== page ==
Wibecan: The silence of the law
What is there about this brown skin we wear that frightens some police officers so much that it causes them to draw and discharge their weapons? Should I fear for my life if I happen to be stopped for something as mundane as a traffic violation?
I must admit that these days I drive frightened. Philander Castillo, driving on a St. Paul, Minnesota street, recently was stopped allegedly for a broken taillight; something that usually gets one a warning and a request to get it fixed. Yet Castile is dead from four bullets fired by a frightened officer who reportedly drew his gun for no reason at all.
Alton "Big Boy" Sterling was shot dead in Baton Rouge, Louisiana by an officer who was lying on top of his upper body while another officer covered the lower half.
During the ensuing protests five policemen were murdered by a deranged sniper with an automatic weapon that had no business being in civilian hands. It is not "payback" to take revenge on anybody wearing a blue uniform. It is simply murder, a senseless act of urban terrorism.
In the course of one night seven men will not return home to their families and thousands of friends and supporters will mourn their untimely deaths. I grieve for all of the lives, unlike the men in blue who seemingly only weep for their own.
There is no doubt that most police officers are hard-working, fair-minded people. It may be difficult to live in America without becoming prejudiced, but I don't believe that all police men and women let it affect their work, and that most draw their weapons only as a last recourse.
Even in peaceful, liberal Vermont, where few people of color reside, a recent study showed that drivers of color are stopped for traffic offenses more frequently than white drivers. And when they are stopped, they are three times as likely to be searched even though the probability of finding contraband is significantly higher in the white-owned vehicles.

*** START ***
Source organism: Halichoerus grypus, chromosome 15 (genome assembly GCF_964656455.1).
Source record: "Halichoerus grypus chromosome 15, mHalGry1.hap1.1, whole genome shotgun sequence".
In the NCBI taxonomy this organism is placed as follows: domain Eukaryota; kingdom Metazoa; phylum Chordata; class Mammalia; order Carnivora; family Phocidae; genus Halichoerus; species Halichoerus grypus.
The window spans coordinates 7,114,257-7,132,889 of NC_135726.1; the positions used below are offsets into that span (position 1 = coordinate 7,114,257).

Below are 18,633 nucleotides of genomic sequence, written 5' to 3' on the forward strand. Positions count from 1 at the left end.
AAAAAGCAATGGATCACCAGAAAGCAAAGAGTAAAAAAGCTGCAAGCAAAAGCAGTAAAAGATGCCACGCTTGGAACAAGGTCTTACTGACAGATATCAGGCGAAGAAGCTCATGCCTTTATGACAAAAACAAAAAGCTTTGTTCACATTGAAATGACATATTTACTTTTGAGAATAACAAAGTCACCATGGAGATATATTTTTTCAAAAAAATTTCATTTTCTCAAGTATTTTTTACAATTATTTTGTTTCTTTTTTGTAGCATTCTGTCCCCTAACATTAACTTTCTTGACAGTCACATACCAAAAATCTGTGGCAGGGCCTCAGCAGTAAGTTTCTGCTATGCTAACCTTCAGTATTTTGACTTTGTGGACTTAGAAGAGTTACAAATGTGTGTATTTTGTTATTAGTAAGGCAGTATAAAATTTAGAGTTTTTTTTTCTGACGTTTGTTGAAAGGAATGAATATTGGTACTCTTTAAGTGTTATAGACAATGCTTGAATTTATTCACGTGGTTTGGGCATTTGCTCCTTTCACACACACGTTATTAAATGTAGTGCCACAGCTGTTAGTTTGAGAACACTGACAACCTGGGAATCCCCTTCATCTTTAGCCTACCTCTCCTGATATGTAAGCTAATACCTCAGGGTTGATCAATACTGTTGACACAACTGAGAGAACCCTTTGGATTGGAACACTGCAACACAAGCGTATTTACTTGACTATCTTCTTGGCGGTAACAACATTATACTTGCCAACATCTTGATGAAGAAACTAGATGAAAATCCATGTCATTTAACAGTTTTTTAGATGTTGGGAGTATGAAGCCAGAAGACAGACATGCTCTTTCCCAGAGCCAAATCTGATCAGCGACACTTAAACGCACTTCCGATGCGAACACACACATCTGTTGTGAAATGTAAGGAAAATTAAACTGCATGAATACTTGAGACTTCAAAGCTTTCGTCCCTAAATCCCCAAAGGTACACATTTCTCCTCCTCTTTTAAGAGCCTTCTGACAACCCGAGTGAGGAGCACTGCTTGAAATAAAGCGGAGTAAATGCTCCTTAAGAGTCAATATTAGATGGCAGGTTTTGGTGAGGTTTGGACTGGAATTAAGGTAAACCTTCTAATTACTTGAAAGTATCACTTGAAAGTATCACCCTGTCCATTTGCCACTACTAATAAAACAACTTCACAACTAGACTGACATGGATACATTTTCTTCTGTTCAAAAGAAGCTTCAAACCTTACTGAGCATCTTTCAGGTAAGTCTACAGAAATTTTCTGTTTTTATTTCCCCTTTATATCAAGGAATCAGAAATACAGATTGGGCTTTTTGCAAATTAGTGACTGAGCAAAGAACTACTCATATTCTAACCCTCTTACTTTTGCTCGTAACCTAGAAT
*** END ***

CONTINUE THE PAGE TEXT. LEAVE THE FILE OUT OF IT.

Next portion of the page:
It is abundantly clear that in cities across the nation black consumers of police services are treated differently from their white counterparts.
Unfortunately, when one of these police shootings takes place we don't hear from the good cops, the ones who believe that the offending officers may have acted precipitously. Their silence looms loud in the face of continuing atrocities of brown-skinned people being shot by police. Just the other day a brown therapist was shot in the leg while lying on his back with his hands high in the air. Perhaps if the one of the officers had told the shooter to put his gun away the therapist might have been spared a hospital visit.
Lately we view endless cellphone videos and have them explained by television pundits. But we should also hear from those fellow officers who witnessed the shootings. That Blue Wall of Silence must come down because it is not useful except to serve as cover for someone who may have committed a crime.
There is no reason why police cannot participate in policing themselves. Racist statements in the locker room and station house, for example, must not be tolerated, and should be reported to superiors like they are in other professions. Confederate flags, which have become a symbol of racism and intolerance, should not be allowed in police buildings or parking lots.
In remarks for the U.S. Holocaust Museum observance in 2009, Holocaust survivor and man of peace, Elie Wiesel, who died on July 2, shared the following: "I know and I speak from experience, that even in the midst of darkness, it is possible to create light and share warmth with one another; that even on the edge of the abyss, it is possible to dream exalted dreams of compassion; that it is possible to be free and strengthen the ideals of freedom. . . . In the final analysis, I believe in man in spite of men. I still believe in his or her future in spite of what human beings have done to the principle of human dignity and human life."
That principle must be preserved and the law keepers of the land need to go about their business with equal regard for all citizens. We cannot expect less.
Ken Wibecan lives in Plattsburgh, N.Y. He can be contacted at firstname.lastname@example.org. The opinions expressed by columnists do not necessarily reflect the views of the Brattleboro Reformer.
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